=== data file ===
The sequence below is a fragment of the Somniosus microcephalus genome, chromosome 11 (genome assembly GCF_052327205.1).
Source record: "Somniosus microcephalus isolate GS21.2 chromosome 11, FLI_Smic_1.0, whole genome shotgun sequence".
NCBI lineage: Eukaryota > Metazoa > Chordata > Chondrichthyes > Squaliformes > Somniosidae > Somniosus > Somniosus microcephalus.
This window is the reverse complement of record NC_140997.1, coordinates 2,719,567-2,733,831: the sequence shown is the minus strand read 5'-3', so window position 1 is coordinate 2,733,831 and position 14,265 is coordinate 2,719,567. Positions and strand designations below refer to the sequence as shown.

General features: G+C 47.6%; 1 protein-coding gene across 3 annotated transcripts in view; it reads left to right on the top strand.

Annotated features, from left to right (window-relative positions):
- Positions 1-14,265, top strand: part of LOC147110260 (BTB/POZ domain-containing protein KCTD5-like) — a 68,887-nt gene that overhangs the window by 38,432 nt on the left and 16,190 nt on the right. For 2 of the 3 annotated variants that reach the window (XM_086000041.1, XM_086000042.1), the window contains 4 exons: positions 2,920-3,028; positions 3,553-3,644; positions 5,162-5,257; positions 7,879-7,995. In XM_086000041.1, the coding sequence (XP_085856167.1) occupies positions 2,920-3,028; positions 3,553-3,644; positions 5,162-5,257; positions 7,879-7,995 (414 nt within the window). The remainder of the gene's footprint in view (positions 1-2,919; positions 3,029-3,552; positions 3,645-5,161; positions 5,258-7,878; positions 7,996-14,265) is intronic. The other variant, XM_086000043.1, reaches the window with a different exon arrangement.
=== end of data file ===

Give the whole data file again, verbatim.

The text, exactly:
The sequence below is a fragment of the Somniosus microcephalus genome, chromosome 11 (genome assembly GCF_052327205.1).
Source record: "Somniosus microcephalus isolate GS21.2 chromosome 11, FLI_Smic_1.0, whole genome shotgun sequence".
NCBI lineage: Eukaryota > Metazoa > Chordata > Chondrichthyes > Squaliformes > Somniosidae > Somniosus > Somniosus microcephalus.
This window is the reverse complement of record NC_140997.1, coordinates 2,719,567-2,733,831: the sequence shown is the minus strand read 5'-3', so window position 1 is coordinate 2,733,831 and position 14,265 is coordinate 2,719,567. Positions and strand designations below refer to the sequence as shown.

General features: G+C 47.6%; 1 protein-coding gene across 3 annotated transcripts in view; it reads left to right on the top strand.

Annotated features, from left to right (window-relative positions):
- Positions 1-14,265, top strand: part of LOC147110260 (BTB/POZ domain-containing protein KCTD5-like) — a 68,887-nt gene that overhangs the window by 38,432 nt on the left and 16,190 nt on the right. For 2 of the 3 annotated variants that reach the window (XM_086000041.1, XM_086000042.1), the window contains 4 exons: positions 2,920-3,028; positions 3,553-3,644; positions 5,162-5,257; positions 7,879-7,995. In XM_086000041.1, the coding sequence (XP_085856167.1) occupies positions 2,920-3,028; positions 3,553-3,644; positions 5,162-5,257; positions 7,879-7,995 (414 nt within the window). The remainder of the gene's footprint in view (positions 1-2,919; positions 3,029-3,552; positions 3,645-5,161; positions 5,258-7,878; positions 7,996-14,265) is intronic. The other variant, XM_086000043.1, reaches the window with a different exon arrangement.